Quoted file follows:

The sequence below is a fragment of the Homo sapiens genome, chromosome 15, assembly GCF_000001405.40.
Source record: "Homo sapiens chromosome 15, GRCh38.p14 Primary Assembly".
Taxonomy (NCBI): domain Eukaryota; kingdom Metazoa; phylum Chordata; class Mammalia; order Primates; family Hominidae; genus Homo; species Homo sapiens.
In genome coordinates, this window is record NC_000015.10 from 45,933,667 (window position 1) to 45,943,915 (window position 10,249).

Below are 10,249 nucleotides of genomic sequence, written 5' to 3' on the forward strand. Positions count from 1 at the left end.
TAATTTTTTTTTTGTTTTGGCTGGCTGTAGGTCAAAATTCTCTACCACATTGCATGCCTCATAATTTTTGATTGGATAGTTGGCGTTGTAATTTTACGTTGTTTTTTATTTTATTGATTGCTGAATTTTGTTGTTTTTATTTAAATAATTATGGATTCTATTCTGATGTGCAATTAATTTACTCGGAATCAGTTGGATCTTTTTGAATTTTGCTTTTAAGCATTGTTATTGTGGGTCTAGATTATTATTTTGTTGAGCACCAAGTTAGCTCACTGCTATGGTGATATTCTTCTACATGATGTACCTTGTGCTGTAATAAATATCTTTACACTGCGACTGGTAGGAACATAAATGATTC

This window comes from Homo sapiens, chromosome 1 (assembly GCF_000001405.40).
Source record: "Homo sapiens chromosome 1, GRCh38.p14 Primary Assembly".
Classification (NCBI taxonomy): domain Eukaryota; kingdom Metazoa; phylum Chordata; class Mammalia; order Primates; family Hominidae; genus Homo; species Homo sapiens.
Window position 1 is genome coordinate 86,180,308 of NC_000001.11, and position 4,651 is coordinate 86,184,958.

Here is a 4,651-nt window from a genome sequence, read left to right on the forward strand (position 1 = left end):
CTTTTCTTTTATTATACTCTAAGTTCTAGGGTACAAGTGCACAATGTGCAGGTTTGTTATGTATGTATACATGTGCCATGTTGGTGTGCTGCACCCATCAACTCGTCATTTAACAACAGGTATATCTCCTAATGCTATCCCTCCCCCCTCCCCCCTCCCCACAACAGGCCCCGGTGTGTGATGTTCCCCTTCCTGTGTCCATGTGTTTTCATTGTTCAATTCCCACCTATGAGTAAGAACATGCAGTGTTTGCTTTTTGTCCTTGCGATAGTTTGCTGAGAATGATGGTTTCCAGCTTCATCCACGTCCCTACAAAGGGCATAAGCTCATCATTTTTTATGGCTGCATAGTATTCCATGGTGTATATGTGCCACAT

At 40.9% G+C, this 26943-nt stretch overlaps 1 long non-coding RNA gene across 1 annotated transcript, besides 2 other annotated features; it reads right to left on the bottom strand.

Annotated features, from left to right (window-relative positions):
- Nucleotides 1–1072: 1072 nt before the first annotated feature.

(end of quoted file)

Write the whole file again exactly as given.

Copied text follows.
The sequence below is a fragment of the Homo sapiens genome, chromosome 15, assembly GCF_000001405.40.
Source record: "Homo sapiens chromosome 15, GRCh38.p14 Primary Assembly".
Taxonomy (NCBI): domain Eukaryota; kingdom Metazoa; phylum Chordata; class Mammalia; order Primates; family Hominidae; genus Homo; species Homo sapiens.
In genome coordinates, this window is record NC_000015.10 from 45,933,667 (window position 1) to 45,943,915 (window position 10,249).

Below are 10,249 nucleotides of genomic sequence, written 5' to 3' on the forward strand. Positions count from 1 at the left end.
TAATTTTTTTTTTGTTTTGGCTGGCTGTAGGTCAAAATTCTCTACCACATTGCATGCCTCATAATTTTTGATTGGATAGTTGGCGTTGTAATTTTACGTTGTTTTTTATTTTATTGATTGCTGAATTTTGTTGTTTTTATTTAAATAATTATGGATTCTATTCTGATGTGCAATTAATTTACTCGGAATCAGTTGGATCTTTTTGAATTTTGCTTTTAAGCATTGTTATTGTGGGTCTAGATTATTATTTTGTTGAGCACCAAGTTAGCTCACTGCTATGGTGATATTCTTCTACATGATGTACCTTGTGCTGTAATAAATATCTTTACACTGCGACTGGTAGGAACATAAATGATTC

This window comes from Homo sapiens, chromosome 1 (assembly GCF_000001405.40).
Source record: "Homo sapiens chromosome 1, GRCh38.p14 Primary Assembly".
Classification (NCBI taxonomy): domain Eukaryota; kingdom Metazoa; phylum Chordata; class Mammalia; order Primates; family Hominidae; genus Homo; species Homo sapiens.
Window position 1 is genome coordinate 86,180,308 of NC_000001.11, and position 4,651 is coordinate 86,184,958.

Here is a 4,651-nt window from a genome sequence, read left to right on the forward strand (position 1 = left end):
CTTTTCTTTTATTATACTCTAAGTTCTAGGGTACAAGTGCACAATGTGCAGGTTTGTTATGTATGTATACATGTGCCATGTTGGTGTGCTGCACCCATCAACTCGTCATTTAACAACAGGTATATCTCCTAATGCTATCCCTCCCCCCTCCCCCCTCCCCACAACAGGCCCCGGTGTGTGATGTTCCCCTTCCTGTGTCCATGTGTTTTCATTGTTCAATTCCCACCTATGAGTAAGAACATGCAGTGTTTGCTTTTTGTCCTTGCGATAGTTTGCTGAGAATGATGGTTTCCAGCTTCATCCACGTCCCTACAAAGGGCATAAGCTCATCATTTTTTATGGCTGCATAGTATTCCATGGTGTATATGTGCCACAT

At 40.9% G+C, this 26943-nt stretch overlaps 1 long non-coding RNA gene across 1 annotated transcript, besides 2 other annotated features; it reads right to left on the bottom strand.

Annotated features, from left to right (window-relative positions):
- Nucleotides 1–1072: 1072 nt before the first annotated feature.